NOT FOR PUBLICATION WITHOUT THE
APPROVAL OF THE APPELLATE DIVISION
This opinion shall not "constitute precedent or be binding upon any court." Although it is posted on the
internet, this opinion is binding only on the parties in the case and its use in other cases is limited. R. 1:36-3.
SUPERIOR COURT OF NEW JERSEY
DOCKET NO. A-0900-18T3
STATE OF NEW JERSEY,
Argued November 6, 2019 – Decided November 26, 2019
Before Judges Yannotti and Firko.
On appeal from the Superior Court of New Jersey, Law
Division, Somerset County, Municipal Appeal No. 18-
Greggory M. Marootian argued the cause for appellant.
Natacha Despinos Peavey, Assistant Prosecutor, argued
the cause for respondent (Michael H. Robertson,
Somerset County Prosecutor, attorney; Natacha
Despinos Peavey, of counsel and on the brief).
Defendant Milan Shah appeals from his conviction for driving while
intoxicated (DWI), N.J.S.A. 39:4-50. The court sentenced defendant to a ninety-
day license suspension, imposed applicable fines and costs, and required
defendant to spend twelve hours at the Intoxicated Driver Resource Center. For
the reasons that follow, we affirm.
On October 9, 2016, New Jersey State Trooper Harris observed defendant
failing to maintain lanes on Interstate 78 westbound in Warren Township.
Trooper Harris effectuated a motor vehicle stop and detected the odor of alcohol
first emanating from the interior of the vehicle, then on defendant's breath.
Defendant admitted having a couple of beers that night. His speech was slow.
A series of field sobriety tests were conducted by Trooper Harris on defendant.
He swayed and was unable to perform the Walk and Turn Test or the One-Leg
Trooper Harris noticed defendant's eyes were bloodshot. He was unable
to perform the Horizontal Gaze Nystagmus Test. Defendant was arrested for
DWI, N.J.S.A. 39:4-50, and brought to the processing area, where he was
informed of his Miranda rights,1 advised of his obligation to provide breath
Miranda v. Arizona, 384 U.S. 436 (1966).
samples, and read the Attorney General's Standard Statement For Motor Vehicle
Operators, N.J.S.A. 39:4-50.2(e).
When asked to submit samples of his breath for testing, he initially agreed
but later refused. An Alcotest was administered but defendant did not provide
the minimum volume of air necessary to perform the test.
Defendant was charged with DWI; failing to consent to provide breath
samples, N.J.S.A. 39:4-50.2; refusing to submit to a breath test, N.J.S.A. 39:4-
50.4(a); failing to maintain a lane of travel, N.J.S.A. 39:4-88(b); and careless
driving, N.J.S.A. 39:4-97.
On October 17, 2016, defendant pled not guilty, served an initial discovery
request, and demanded a speedy trial. The matter was scheduled for November
29, 2016, but adjourned until January 3, 2017 because defendant wanted to retain
an expert. A defense expert report was not served by January 3, 2017,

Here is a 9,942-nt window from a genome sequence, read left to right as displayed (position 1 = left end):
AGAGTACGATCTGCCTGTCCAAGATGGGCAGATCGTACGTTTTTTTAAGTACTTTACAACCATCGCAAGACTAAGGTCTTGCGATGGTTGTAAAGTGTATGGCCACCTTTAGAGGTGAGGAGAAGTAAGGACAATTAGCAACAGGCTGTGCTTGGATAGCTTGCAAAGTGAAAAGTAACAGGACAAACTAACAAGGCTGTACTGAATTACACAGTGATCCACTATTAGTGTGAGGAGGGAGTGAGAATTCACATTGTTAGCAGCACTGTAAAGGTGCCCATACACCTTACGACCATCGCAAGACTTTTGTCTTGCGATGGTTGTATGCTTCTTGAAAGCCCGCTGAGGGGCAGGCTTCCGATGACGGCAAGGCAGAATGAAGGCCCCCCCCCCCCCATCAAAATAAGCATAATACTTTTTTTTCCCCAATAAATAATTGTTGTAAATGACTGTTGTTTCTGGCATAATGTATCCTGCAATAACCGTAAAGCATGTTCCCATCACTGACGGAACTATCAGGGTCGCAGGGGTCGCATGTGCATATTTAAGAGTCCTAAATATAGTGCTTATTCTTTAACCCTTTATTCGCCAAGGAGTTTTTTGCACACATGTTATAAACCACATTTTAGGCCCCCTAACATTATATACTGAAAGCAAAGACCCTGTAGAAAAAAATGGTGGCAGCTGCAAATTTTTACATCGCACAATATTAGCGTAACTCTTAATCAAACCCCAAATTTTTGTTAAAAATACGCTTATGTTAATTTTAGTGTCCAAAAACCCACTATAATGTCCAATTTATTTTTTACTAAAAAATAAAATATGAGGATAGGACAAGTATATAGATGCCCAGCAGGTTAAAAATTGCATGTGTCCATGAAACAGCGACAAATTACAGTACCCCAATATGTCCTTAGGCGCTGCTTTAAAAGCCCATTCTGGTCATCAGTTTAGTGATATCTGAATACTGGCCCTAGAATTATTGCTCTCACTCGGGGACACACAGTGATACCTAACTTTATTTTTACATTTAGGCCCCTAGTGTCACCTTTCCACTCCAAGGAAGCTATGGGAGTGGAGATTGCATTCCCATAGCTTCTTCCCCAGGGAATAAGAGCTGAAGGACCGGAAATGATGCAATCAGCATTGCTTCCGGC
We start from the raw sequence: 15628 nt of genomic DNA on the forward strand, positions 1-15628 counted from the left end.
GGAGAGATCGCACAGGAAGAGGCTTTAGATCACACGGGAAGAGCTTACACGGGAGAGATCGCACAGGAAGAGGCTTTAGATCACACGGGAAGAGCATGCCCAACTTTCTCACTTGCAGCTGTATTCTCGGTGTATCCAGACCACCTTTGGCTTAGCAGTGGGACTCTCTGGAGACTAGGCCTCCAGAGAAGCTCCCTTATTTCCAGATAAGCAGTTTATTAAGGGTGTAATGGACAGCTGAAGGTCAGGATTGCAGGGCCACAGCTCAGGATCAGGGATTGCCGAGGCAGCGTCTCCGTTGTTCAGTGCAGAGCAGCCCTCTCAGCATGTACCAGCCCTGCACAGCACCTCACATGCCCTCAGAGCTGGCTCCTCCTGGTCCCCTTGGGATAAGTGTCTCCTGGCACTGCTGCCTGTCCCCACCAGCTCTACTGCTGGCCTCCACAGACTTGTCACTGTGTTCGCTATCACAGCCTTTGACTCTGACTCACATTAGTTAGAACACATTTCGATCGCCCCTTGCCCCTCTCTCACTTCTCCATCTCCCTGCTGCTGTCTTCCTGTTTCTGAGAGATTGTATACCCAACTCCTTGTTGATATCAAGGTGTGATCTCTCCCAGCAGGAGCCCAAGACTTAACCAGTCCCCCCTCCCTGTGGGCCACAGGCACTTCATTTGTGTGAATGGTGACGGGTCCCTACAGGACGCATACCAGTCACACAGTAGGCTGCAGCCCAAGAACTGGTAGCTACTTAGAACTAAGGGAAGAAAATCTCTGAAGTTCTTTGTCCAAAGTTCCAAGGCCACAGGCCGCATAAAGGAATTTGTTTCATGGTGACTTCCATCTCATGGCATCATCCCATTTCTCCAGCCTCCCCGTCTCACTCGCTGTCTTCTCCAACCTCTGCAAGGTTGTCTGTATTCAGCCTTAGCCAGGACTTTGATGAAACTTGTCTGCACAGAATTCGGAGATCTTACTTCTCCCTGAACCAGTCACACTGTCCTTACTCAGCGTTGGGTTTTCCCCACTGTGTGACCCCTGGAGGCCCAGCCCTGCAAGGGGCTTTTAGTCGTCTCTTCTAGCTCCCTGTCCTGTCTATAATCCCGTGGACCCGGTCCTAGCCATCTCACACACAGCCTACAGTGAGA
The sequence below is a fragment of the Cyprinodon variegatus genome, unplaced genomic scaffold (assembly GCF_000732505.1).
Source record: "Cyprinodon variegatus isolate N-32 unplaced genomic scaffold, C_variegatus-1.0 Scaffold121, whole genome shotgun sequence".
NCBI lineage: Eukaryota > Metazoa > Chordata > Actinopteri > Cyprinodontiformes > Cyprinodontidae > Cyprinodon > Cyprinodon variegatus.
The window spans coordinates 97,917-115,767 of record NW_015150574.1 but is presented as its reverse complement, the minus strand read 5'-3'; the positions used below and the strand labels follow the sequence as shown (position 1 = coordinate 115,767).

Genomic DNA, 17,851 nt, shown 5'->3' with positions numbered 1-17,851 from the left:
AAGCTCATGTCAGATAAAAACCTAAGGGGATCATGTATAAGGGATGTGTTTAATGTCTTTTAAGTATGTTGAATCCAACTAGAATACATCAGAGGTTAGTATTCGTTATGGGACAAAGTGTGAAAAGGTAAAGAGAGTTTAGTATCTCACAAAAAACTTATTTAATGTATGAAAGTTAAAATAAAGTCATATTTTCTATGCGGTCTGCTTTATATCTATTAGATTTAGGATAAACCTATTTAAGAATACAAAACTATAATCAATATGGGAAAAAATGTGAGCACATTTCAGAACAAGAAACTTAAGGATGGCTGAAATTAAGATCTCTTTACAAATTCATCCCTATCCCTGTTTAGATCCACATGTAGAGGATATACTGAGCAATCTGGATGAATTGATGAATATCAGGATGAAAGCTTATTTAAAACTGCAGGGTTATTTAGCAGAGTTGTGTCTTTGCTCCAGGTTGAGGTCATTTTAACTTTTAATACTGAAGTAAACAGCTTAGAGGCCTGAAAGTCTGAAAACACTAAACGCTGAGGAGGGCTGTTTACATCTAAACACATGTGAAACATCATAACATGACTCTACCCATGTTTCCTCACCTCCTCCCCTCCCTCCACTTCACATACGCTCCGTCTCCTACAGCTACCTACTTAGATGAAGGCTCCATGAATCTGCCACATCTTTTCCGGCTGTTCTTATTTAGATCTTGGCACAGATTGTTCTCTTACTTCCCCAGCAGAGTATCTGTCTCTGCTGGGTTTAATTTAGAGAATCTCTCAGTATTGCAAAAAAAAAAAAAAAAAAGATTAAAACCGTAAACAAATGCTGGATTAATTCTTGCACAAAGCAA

necessitating another adjournment to January 10, 2017.
By consent, the parties agreed to adjourn the trial until February 21, 2017,
to discuss a possible resolution. The February 21, 2017 trial date was postponed ,
at defendant's request, because he wanted to review the State's plea offer with
his immigration attorney and his expert report had not yet been served. The trial
was rescheduled to March 24, 2017.
The March 24, 2017 trial date had to be adjourned because Trooper Harris
was involved in a car accident and was unable to appear. The matter was
tentatively rescheduled for May 16, 2017, but had to be adjourned because the
court had an older DWI case to try that day. Trooper Harris was unavailable
until September 2017. Defense counsel served a second medical expert report
on June 7, 2017. The first firm trial date assigned was September 5, 2017. Prior
to that date, the municipal prosecutor advised defense counsel that Trooper
Harris was deployed on assignment by the National Guard and was unavailable
Defendant moved to dismiss on speedy trial grounds but the motion was
denied. The matter was rescheduled for September 29, 2017, and adjourned at
defendant's request because his experts were unavailable to testify that day. The
trial was relisted for October 31, 2017. Defendant renewed his motion to
dismiss, but no ruling was made at that time.
Prior thereto, the municipal prosecutor informed defense counsel that
Trooper Harris was on active deployment in Puerto Rico to assist with Hurricane
Maria relief efforts. The judge adjourned the trial, noting this was a justifiable
cause. Another trial date was not assigned for the next two months because the
presiding municipal judge was not reappointed. On February 6, 2018, the acting
municipal judge rescheduled the matter for March 27, 2018, before the newly
appointed judge, who in turn assigned an April 10, 2018 trial date.
Defendant again moved to dismiss. The municipal court judge denied the
motion, noting delays were attributable to both defendant and the State, and
defendant was not prejudiced by the 545-day delay.2 Further, defendant's Visa
did not expire until the end of 2019, providing him with "over a year and a half
to address any Visa concerns." On April 10, 2018, defendant entered a
conditional plea of guilty to DWI, and the State agreed to dismiss the other
Thereafter, defendant appealed to the Law Division. Following a hearing
de novo, the Law Division judge found that length of the delay was only one
factor to consider and denial of defendant's motion to dismiss was proper. In
his written statement of reasons, the Law Division judge found "the delays were
ultimately explainable, attributable to both parties, and resulted in no prejudice
to . . . defendant." The judge also explained that:
[d]efense [counsel] requested two month long
adjournments so that [he] could obtain expert witnesses
and seek legal advice in regard to his immigration
status. One adjournment was the result of the municipal
court judge retiring. The adjournments requested by
the State stem from the absence of Trooper Harris, a
Defendant asserts there was a 548-day delay.
key witness. Trooper Harris's absences were not the
result of choice, as he was called to serve in the
National Guard and was in a car accident. While [in]
one instance his absence was the result of a scheduling
mix-up, the delays and adjournments the State